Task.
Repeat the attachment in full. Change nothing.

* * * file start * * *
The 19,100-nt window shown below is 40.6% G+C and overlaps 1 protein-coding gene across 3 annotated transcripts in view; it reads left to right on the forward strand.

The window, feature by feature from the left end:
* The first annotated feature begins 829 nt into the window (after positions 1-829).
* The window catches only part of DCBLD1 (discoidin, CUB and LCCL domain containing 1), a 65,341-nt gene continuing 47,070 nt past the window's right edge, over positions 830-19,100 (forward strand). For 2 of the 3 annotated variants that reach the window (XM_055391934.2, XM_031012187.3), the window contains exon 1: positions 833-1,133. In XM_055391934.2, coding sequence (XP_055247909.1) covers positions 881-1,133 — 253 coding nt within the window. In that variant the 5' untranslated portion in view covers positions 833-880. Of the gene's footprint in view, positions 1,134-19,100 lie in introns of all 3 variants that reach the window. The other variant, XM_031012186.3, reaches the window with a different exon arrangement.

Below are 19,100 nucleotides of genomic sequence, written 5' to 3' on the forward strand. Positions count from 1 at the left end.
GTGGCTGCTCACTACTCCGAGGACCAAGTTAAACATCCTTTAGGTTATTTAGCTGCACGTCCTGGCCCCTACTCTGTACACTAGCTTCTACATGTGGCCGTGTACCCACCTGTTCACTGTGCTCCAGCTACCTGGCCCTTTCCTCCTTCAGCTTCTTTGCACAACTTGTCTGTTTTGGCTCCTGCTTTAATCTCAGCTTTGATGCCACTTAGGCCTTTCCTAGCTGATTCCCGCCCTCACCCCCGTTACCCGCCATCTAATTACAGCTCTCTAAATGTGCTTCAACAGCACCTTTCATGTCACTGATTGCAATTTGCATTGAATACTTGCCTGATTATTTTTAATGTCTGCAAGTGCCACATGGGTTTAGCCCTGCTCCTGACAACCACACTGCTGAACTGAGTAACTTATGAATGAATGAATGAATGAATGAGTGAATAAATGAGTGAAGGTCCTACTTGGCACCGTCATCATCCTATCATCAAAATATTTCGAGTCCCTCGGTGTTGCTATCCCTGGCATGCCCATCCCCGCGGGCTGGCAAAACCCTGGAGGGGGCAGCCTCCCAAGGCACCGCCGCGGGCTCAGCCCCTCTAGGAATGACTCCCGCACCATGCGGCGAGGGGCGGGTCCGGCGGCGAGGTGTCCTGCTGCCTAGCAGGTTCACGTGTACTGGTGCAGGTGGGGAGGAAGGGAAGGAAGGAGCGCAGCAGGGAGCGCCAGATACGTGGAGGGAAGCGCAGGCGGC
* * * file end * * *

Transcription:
The 19,100-nt window shown below is 40.6% G+C and overlaps 1 protein-coding gene across 3 annotated transcripts in view; it reads left to right on the forward strand.

The window, feature by feature from the left end:
* The first annotated feature begins 829 nt into the window (after positions 1-829).
* The window catches only part of DCBLD1 (discoidin, CUB and LCCL domain containing 1), a 65,341-nt gene continuing 47,070 nt past the window's right edge, over positions 830-19,100 (forward strand). For 2 of the 3 annotated variants that reach the window (XM_055391934.2, XM_031012187.3), the window contains exon 1: positions 833-1,133. In XM_055391934.2, coding sequence (XP_055247909.1) covers positions 881-1,133 — 253 coding nt within the window. In that variant the 5' untranslated portion in view covers positions 833-880. Of the gene's footprint in view, positions 1,134-19,100 lie in introns of all 3 variants that reach the window. The other variant, XM_031012186.3, reaches the window with a different exon arrangement.

Below are 19,100 nucleotides of genomic sequence, written 5' to 3' on the forward strand. Positions count from 1 at the left end.
GTGGCTGCTCACTACTCCGAGGACCAAGTTAAACATCCTTTAGGTTATTTAGCTGCACGTCCTGGCCCCTACTCTGTACACTAGCTTCTACATGTGGCCGTGTACCCACCTGTTCACTGTGCTCCAGCTACCTGGCCCTTTCCTCCTTCAGCTTCTTTGCACAACTTGTCTGTTTTGGCTCCTGCTTTAATCTCAGCTTTGATGCCACTTAGGCCTTTCCTAGCTGATTCCCGCCCTCACCCCCGTTACCCGCCATCTAATTACAGCTCTCTAAATGTGCTTCAACAGCACCTTTCATGTCACTGATTGCAATTTGCATTGAATACTTGCCTGATTATTTTTAATGTCTGCAAGTGCCACATGGGTTTAGCCCTGCTCCTGACAACCACACTGCTGAACTGAGTAACTTATGAATGAATGAATGAATGAATGAGTGAATAAATGAGTGAAGGTCCTACTTGGCACCGTCATCATCCTATCATCAAAATATTTCGAGTCCCTCGGTGTTGCTATCCCTGGCATGCCCATCCCCGCGGGCTGGCAAAACCCTGGAGGGGGCAGCCTCCCAAGGCACCGCCGCGGGCTCAGCCCCTCTAGGAATGACTCCCGCACCATGCGGCGAGGGGCGGGTCCGGCGGCGAGGTGTCCTGCTGCCTAGCAGGTTCACGTGTACTGGTGCAGGTGGGGAGGAAGGGAAGGAAGGAGCGCAGCAGGGAGCGCCAGATACGTGGAGGGAAGCGCAGGCGGC